Dr Masaki Shibata

Dr Masaki Shibata
 Position Lecturer
 Org Unit Asian Studies
 Email masaki.shibata@adelaide.edu.au
 Telephone +61 8 8313 0911
 Location Floor/Room 6 37 ,  Kenneth Wills ,   North Terrace
  • Biography/ Background

    Masaki Shibata was awarded his Ph.D at UNSW, Sydney. His doctoral thesis explores linguistic resources which Japanese speakers use to negotiate their arguments/propositions, drawing on the Systemic Functional Linguistics theory. Based on his analytical framework, he explores how Japanese speakers/writers negotiate their arguments in political and media discourse.

    He started his teaching career in tertiary education in 2014. He has coordinated and taught Japanese language at Georgia State University and Georgia Institute of Technology in the U.S. After moving to Australia for his doctoral study, he coordinated and taught intercultural communication and Japanese language at Macquarie University (2016-2018), Japanese language (beginner, intermediate, and advanced Japanese) at The University of Sydney (2018-2019). In 2020 he started his career at The University of Adelaide teaching Japanese language for beginner levels (Japanese 1A/Japanese 1B). He looks forward to supervising postgraduate students for linguistics studies (pragmatics/semiotics/critical discourse analysis). 

     

  • Qualifications


    • Doctor of Philosophy in Arts and Media

    University of New South Wales, Sydney, NSW. December 2018
    Thesis title: Exploring the resources of stance and dialogic positioning in Japanese

     

    • Masters in Teaching English as a second language (TESOL) and Applied Linguistics
    Marshall University, Huntington, West Virginia, U.S.A. May 2013
    Thesis title: A Contrastive Systemic Functional Analysis of Causality in Japanese and English Academic Articles

     

    • Bachelor of Arts in English and Secondary Education
    Kansai Gaidai University, Osaka, Japan, March 2009
    Received the Japanese Secondary Education Licence (Subject: English)

  • Research Interests

    He is interested in exploring linguistic differences in political and media discourse between different languages. He explores linguistic options for negotiation in Japanese drawing on the Appraisal Framework (Systemic Functional Linguistics) for his doctoral thesis.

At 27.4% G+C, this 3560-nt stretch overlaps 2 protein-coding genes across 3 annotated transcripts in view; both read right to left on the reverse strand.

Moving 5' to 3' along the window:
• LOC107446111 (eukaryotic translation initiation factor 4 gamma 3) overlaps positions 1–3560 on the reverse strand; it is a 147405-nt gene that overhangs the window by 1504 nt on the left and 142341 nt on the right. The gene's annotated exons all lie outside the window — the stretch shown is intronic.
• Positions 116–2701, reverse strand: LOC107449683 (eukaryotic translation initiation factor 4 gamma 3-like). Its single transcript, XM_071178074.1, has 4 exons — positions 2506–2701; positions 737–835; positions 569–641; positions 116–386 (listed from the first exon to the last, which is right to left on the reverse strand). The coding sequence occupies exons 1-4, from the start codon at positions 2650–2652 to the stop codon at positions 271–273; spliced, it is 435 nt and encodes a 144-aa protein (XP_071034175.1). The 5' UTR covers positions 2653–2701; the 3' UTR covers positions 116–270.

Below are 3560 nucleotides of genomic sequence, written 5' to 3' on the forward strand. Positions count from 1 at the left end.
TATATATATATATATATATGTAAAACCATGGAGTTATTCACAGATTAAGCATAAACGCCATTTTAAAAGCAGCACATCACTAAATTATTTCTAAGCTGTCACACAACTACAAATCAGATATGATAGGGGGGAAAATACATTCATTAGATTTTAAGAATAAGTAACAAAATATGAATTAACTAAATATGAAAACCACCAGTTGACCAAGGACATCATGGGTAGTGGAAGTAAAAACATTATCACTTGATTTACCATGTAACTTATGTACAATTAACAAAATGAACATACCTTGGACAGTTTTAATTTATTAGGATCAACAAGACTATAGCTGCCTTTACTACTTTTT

He has analysed how Japanese speakers use reported speech to enhance their own argument and suppress an opposing point of view. This study reveals differences in linguistic resources (lexico-grammatical resources) between Japanese and English languages.

    Previously, he has analysed the discourse of a Japanese politician who was called "Japanese Donald Trump" by the Japan Times (media organisation). He examined how the speaker deploys evaluative languages to demonstrate his power against other politicians.

    In addition to these studies, he has examined the use of reported speech in the political debate (i.e.who is cited by who and how they are cited). This study showed that less popular the political party is, more they cite professional voices (e.g. quoting a Supreme Court Judge).

    Currently, he is examining the media representations of whaling in Japanese and Australian news articles. This study appears to show that both Japanese and Australian media use emotive and persuasive language for or against whaling. However, they use different linguistic resources to persuade their readers. 

     

  • Publications

    Shibata, M. (2017). Hashimoto Toru no Tooron ni okeru negoshieeshon: Naze kare wa “Hitler” “Donald Trump” nado to yobareru no ka, Kotoba to Moji (7), 25-35

    Shibata, M. (2018) Why is Toru Hashimoto called “a Japanese version of Trump” or “Hitler”? : Linguistic examination of the Hashimoto’s attack on his opponents, Japanese Journal of Political Science 19 (1), 23-40.

    Shibata, M. (2020) “Why do politicians cite others in political debates?: A Functional analysis of reported speech in a Japanese political debate”. Journal of Language and politics 19 (4), 604-623): https://doi.org/10.1075/jlp.19061.shi

     

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Entry last updated: Tuesday, 16 Feb 2021

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